Over 10 million Australians in lockdown as country battles Delta variant flare-ups; Brisbane issues stay-at-home orders

Brisbane is the fourth major city after Sydney, Perth and Darwin to have ordered a lockdown in recent days.

Brisbane: More than 10 million Australians have been ordered into lockdown as coronavirus cases spread across the country, and Brisbane on Tuesday became the fourth major city to issue stay-at-home orders.

The three-day snap lockdown for Brisbane, starting on Tuesday evening, comes on top of similar measures imposed in Sydney, Perth and Darwin in recent days.

“These are tough decisions,” Queensland state Premier Annastacia Palaszczuk said, after Australia recorded 23 virus cases in 24 hours. “We are having lockdowns in major cities because the overseas arrivals are bringing the virus here.”

Australia has been broadly successful in eliminating local transmission through a mix of border closures, mandatory hotel quarantine for overseas arrivals and snap lockdowns.

But it is now battling flare-ups of the highly contagious Delta variant — which first emerged in India — as public anger grows at the slow pace of vaccinations.

Less than five percent of adults are believed to have received both vaccine doses.

Brisbane resident Nicola Hungerford, 57, said she expected lockdowns to keep happening “until the government gets their bloody act together” on the vaccine rollout. “It’s gobsmacking and they’re just irresponsible. It shows how little respect they have for people,” she told AFP.

As well as Brisbane, surrounding coastal regions and the small northern city of Townsville are also subject to the latest order, after an unvaccinated hospital worker spent up to 10 days travelling around Queensland while infectious.

On Tuesday morning, Perth residents woke to a four-day snap lockdown after a local cluster grew to three cases.

Shubh Singh, manager of Punjab Sweets & Curry House, backed the decision even though he expected his Perth business to lose about 50 percent of revenue during the shutdown.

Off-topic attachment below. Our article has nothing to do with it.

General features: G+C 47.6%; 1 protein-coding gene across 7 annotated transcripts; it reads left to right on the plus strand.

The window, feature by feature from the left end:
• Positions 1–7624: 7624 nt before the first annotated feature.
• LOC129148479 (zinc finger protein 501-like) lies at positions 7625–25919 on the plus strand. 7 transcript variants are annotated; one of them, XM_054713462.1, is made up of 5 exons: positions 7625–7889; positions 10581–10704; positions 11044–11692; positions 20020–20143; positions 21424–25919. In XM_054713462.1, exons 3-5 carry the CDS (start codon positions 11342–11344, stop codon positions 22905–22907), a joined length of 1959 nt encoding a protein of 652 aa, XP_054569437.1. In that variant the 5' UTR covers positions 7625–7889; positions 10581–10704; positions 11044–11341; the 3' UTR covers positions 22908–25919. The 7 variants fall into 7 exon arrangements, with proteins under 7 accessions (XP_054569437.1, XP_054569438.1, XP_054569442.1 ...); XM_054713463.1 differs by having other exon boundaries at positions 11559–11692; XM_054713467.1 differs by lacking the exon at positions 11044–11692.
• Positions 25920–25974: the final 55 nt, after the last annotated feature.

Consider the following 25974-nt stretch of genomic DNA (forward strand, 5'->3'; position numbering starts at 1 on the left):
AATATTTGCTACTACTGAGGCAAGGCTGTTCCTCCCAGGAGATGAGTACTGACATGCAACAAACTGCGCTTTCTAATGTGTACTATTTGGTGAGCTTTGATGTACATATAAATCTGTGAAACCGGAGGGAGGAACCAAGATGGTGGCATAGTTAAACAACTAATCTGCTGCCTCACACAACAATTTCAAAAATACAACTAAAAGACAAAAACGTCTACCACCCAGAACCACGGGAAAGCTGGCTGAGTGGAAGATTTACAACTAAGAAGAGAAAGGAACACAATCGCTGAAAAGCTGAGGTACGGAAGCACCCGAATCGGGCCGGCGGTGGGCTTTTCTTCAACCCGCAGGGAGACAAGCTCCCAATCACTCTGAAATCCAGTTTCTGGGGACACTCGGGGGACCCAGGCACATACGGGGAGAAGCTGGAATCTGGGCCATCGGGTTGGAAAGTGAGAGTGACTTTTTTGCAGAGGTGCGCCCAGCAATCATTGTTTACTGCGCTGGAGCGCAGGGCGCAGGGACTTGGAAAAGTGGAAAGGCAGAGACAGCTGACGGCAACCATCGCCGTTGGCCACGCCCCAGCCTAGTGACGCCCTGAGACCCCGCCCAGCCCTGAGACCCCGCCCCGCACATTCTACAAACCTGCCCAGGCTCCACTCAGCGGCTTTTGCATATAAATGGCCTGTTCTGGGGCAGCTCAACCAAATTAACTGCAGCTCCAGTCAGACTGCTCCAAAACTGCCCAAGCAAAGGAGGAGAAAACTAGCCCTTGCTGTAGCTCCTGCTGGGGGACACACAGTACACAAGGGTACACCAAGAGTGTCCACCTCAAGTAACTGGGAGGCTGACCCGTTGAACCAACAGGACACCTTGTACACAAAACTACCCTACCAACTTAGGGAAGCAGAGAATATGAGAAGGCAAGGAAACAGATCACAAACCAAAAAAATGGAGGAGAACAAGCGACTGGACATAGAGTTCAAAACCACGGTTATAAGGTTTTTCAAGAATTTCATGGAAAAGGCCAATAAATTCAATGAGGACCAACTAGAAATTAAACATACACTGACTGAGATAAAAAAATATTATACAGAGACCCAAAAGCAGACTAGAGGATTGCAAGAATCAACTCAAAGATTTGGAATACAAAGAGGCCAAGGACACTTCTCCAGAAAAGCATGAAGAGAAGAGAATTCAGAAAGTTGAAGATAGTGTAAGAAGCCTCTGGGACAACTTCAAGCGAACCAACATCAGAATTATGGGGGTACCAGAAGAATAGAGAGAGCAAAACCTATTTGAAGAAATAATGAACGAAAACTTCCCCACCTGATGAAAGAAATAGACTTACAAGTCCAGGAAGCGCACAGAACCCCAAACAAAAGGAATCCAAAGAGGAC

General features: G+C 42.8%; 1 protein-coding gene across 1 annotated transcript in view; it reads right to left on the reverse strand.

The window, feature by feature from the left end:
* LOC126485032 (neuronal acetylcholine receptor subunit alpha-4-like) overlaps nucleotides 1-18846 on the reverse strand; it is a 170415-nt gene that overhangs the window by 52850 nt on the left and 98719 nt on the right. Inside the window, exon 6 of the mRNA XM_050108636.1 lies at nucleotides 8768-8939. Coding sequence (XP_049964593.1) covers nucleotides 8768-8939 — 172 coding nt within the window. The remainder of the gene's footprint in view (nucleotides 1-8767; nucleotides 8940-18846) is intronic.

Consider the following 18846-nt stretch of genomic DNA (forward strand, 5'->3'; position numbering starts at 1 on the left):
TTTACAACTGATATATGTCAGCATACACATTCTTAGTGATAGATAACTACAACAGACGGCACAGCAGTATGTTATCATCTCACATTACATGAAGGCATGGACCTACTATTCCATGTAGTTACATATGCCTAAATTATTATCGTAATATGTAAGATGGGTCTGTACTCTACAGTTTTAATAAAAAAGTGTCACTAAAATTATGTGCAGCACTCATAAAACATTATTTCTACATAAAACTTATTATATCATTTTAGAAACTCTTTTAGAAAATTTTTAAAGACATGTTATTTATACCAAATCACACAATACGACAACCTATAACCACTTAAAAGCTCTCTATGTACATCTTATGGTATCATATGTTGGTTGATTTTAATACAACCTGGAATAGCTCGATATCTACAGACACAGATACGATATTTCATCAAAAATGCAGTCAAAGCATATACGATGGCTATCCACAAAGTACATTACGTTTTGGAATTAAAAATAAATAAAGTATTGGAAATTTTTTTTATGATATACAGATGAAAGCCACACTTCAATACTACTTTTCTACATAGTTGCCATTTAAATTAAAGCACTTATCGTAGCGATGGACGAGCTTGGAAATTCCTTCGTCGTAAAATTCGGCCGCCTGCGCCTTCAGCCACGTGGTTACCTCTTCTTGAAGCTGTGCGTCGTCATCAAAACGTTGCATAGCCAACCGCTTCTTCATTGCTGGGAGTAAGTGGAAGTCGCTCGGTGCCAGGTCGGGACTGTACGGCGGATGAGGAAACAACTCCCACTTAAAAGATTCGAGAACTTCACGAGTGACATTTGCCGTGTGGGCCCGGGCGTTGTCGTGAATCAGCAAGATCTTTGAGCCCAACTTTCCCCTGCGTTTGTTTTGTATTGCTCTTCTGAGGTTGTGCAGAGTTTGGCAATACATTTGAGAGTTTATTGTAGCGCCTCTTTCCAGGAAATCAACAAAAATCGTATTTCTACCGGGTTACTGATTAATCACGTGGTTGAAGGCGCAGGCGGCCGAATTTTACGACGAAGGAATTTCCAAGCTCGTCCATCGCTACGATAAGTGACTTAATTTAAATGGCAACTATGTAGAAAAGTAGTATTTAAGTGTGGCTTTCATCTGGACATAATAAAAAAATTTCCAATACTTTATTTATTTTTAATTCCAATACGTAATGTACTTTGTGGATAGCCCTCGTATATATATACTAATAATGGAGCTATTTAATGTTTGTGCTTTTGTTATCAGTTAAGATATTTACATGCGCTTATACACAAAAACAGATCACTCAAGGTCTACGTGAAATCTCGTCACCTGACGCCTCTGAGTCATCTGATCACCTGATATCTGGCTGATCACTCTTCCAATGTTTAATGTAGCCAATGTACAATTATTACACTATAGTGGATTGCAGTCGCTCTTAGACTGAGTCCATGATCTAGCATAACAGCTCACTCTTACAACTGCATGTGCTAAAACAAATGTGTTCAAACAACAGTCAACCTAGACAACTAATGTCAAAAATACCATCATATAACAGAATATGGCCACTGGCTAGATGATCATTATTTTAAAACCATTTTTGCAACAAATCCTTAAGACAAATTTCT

“But the measures are necessary to ensure it doesn’t linger for months, because a lengthy lockdown would be disastrous,” he told AFP. “It is eerie though seeing these streets so quiet.”

Cluster concern 
The largest outbreak is in Sydney, where 150 people have tested positive for COVID-19 since mid-June, with the city’s residents now under stay-at-home orders for two weeks.

A small cluster linked to an outback gold mine sent Darwin into lockdown after exposure sites were found for the first time in the northern city, which is home to a large Indigenous population feared to be more vulnerable to COVID-19 .

The announcements come during school holidays for large parts of the country and are expected to cause a wave of travel cancellations, with unaffected states warning people not to visit impacted areas.

New Zealand said on Tuesday it would partially reopen its travel bubble with Australia from 5 July, but only with states that have not recorded any cases.

Under pressure over his government’s response, Prime Minister Scott Morrison announced vaccines will become mandatory for aged care and quarantine hotel workers, while the AstraZeneca jab will be available to people aged under 60 who sign an indemnity form.

Morrison’s newly appointed deputy prime minister Barnaby Joyce, meanwhile, was fined Australian $200 (US$150) after a member of the public reported him for not wearing a mask.

In all locked-down areas, people are generally required to stay at home except for essential work, exercise, to buy groceries or for medical reasons. Masks are mandatory across swathes of the country.

Australia has recorded a total of just over 30,000 cases and 910 deaths in a population of about 25 million since the pandemic began.

News Desk

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